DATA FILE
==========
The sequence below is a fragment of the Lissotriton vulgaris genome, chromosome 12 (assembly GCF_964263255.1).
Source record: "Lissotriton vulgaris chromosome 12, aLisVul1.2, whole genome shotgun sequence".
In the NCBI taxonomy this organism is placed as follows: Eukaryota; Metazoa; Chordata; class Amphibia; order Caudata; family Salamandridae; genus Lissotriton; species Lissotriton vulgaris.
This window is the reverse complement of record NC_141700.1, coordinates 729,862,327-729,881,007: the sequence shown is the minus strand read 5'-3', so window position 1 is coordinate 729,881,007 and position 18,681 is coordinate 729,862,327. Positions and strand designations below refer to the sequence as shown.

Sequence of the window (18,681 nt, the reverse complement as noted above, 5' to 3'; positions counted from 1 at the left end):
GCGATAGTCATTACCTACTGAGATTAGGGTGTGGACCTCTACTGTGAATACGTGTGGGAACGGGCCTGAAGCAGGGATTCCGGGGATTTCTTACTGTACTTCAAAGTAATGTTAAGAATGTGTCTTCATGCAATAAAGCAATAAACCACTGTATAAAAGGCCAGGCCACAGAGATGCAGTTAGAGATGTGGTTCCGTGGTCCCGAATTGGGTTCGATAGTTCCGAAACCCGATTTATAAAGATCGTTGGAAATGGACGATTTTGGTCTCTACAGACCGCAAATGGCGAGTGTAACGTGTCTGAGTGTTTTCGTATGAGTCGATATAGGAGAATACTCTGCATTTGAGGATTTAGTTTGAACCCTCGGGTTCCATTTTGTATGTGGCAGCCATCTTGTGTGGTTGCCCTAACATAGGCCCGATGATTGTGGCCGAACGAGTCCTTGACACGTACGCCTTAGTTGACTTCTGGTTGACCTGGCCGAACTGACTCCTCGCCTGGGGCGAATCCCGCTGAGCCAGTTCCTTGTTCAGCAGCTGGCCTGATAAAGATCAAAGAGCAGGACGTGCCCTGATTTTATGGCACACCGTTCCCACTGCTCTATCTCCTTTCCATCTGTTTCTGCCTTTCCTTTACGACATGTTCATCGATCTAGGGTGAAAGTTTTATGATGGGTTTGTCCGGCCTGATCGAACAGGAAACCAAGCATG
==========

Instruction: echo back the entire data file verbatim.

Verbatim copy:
The sequence below is a fragment of the Lissotriton vulgaris genome, chromosome 12 (assembly GCF_964263255.1).
Source record: "Lissotriton vulgaris chromosome 12, aLisVul1.2, whole genome shotgun sequence".
In the NCBI taxonomy this organism is placed as follows: Eukaryota; Metazoa; Chordata; class Amphibia; order Caudata; family Salamandridae; genus Lissotriton; species Lissotriton vulgaris.
This window is the reverse complement of record NC_141700.1, coordinates 729,862,327-729,881,007: the sequence shown is the minus strand read 5'-3', so window position 1 is coordinate 729,881,007 and position 18,681 is coordinate 729,862,327. Positions and strand designations below refer to the sequence as shown.

Sequence of the window (18,681 nt, the reverse complement as noted above, 5' to 3'; positions counted from 1 at the left end):
GCGATAGTCATTACCTACTGAGATTAGGGTGTGGACCTCTACTGTGAATACGTGTGGGAACGGGCCTGAAGCAGGGATTCCGGGGATTTCTTACTGTACTTCAAAGTAATGTTAAGAATGTGTCTTCATGCAATAAAGCAATAAACCACTGTATAAAAGGCCAGGCCACAGAGATGCAGTTAGAGATGTGGTTCCGTGGTCCCGAATTGGGTTCGATAGTTCCGAAACCCGATTTATAAAGATCGTTGGAAATGGACGATTTTGGTCTCTACAGACCGCAAATGGCGAGTGTAACGTGTCTGAGTGTTTTCGTATGAGTCGATATAGGAGAATACTCTGCATTTGAGGATTTAGTTTGAACCCTCGGGTTCCATTTTGTATGTGGCAGCCATCTTGTGTGGTTGCCCTAACATAGGCCCGATGATTGTGGCCGAACGAGTCCTTGACACGTACGCCTTAGTTGACTTCTGGTTGACCTGGCCGAACTGACTCCTCGCCTGGGGCGAATCCCGCTGAGCCAGTTCCTTGTTCAGCAGCTGGCCTGATAAAGATCAAAGAGCAGGACGTGCCCTGATTTTATGGCACACCGTTCCCACTGCTCTATCTCCTTTCCATCTGTTTCTGCCTTTCCTTTACGACATGTTCATCGATCTAGGGTGAAAGTTTTATGATGGGTTTGTCCGGCCTGATCGAACAGGAAACCAAGCATG